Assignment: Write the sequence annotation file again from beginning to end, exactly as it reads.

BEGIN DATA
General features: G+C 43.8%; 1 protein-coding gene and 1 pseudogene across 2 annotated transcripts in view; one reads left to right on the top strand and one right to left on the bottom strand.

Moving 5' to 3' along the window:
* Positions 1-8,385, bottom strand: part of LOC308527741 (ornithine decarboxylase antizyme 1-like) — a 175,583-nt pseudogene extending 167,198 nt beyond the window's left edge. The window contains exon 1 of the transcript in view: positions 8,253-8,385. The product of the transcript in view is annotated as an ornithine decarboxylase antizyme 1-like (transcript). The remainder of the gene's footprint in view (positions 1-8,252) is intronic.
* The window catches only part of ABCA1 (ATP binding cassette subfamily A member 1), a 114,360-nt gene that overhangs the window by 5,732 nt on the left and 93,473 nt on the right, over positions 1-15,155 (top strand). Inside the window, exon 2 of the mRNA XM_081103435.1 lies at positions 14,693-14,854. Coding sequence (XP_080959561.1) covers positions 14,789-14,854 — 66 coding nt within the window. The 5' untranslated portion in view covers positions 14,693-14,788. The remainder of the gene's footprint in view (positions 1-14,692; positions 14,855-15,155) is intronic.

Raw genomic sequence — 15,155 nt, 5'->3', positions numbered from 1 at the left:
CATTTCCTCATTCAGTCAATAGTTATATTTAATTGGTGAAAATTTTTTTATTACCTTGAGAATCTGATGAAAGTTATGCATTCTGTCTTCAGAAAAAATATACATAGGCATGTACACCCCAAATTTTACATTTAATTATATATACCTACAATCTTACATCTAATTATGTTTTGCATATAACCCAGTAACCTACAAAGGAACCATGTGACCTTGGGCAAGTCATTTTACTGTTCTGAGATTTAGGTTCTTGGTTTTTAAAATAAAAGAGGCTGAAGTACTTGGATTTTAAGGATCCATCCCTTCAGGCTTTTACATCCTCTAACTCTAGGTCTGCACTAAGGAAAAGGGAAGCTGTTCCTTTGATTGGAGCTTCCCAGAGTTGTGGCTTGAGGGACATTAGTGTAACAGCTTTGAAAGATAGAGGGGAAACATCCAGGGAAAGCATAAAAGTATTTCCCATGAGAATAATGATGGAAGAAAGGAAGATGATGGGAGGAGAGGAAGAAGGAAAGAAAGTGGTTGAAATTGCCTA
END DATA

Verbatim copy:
General features: G+C 43.8%; 1 protein-coding gene and 1 pseudogene across 2 annotated transcripts in view; one reads left to right on the top strand and one right to left on the bottom strand.

Moving 5' to 3' along the window:
* Positions 1-8,385, bottom strand: part of LOC308527741 (ornithine decarboxylase antizyme 1-like) — a 175,583-nt pseudogene extending 167,198 nt beyond the window's left edge. The window contains exon 1 of the transcript in view: positions 8,253-8,385. The product of the transcript in view is annotated as an ornithine decarboxylase antizyme 1-like (transcript). The remainder of the gene's footprint in view (positions 1-8,252) is intronic.
* The window catches only part of ABCA1 (ATP binding cassette subfamily A member 1), a 114,360-nt gene that overhangs the window by 5,732 nt on the left and 93,473 nt on the right, over positions 1-15,155 (top strand). Inside the window, exon 2 of the mRNA XM_081103435.1 lies at positions 14,693-14,854. Coding sequence (XP_080959561.1) covers positions 14,789-14,854 — 66 coding nt within the window. The 5' untranslated portion in view covers positions 14,693-14,788. The remainder of the gene's footprint in view (positions 1-14,692; positions 14,855-15,155) is intronic.

Raw genomic sequence — 15,155 nt, 5'->3', positions numbered from 1 at the left:
CATTTCCTCATTCAGTCAATAGTTATATTTAATTGGTGAAAATTTTTTTATTACCTTGAGAATCTGATGAAAGTTATGCATTCTGTCTTCAGAAAAAATATACATAGGCATGTACACCCCAAATTTTACATTTAATTATATATACCTACAATCTTACATCTAATTATGTTTTGCATATAACCCAGTAACCTACAAAGGAACCATGTGACCTTGGGCAAGTCATTTTACTGTTCTGAGATTTAGGTTCTTGGTTTTTAAAATAAAAGAGGCTGAAGTACTTGGATTTTAAGGATCCATCCCTTCAGGCTTTTACATCCTCTAACTCTAGGTCTGCACTAAGGAAAAGGGAAGCTGTTCCTTTGATTGGAGCTTCCCAGAGTTGTGGCTTGAGGGACATTAGTGTAACAGCTTTGAAAGATAGAGGGGAAACATCCAGGGAAAGCATAAAAGTATTTCCCATGAGAATAATGATGGAAGAAAGGAAGATGATGGGAGGAGAGGAAGAAGGAAAGAAAGTGGTTGAAATTGCCTA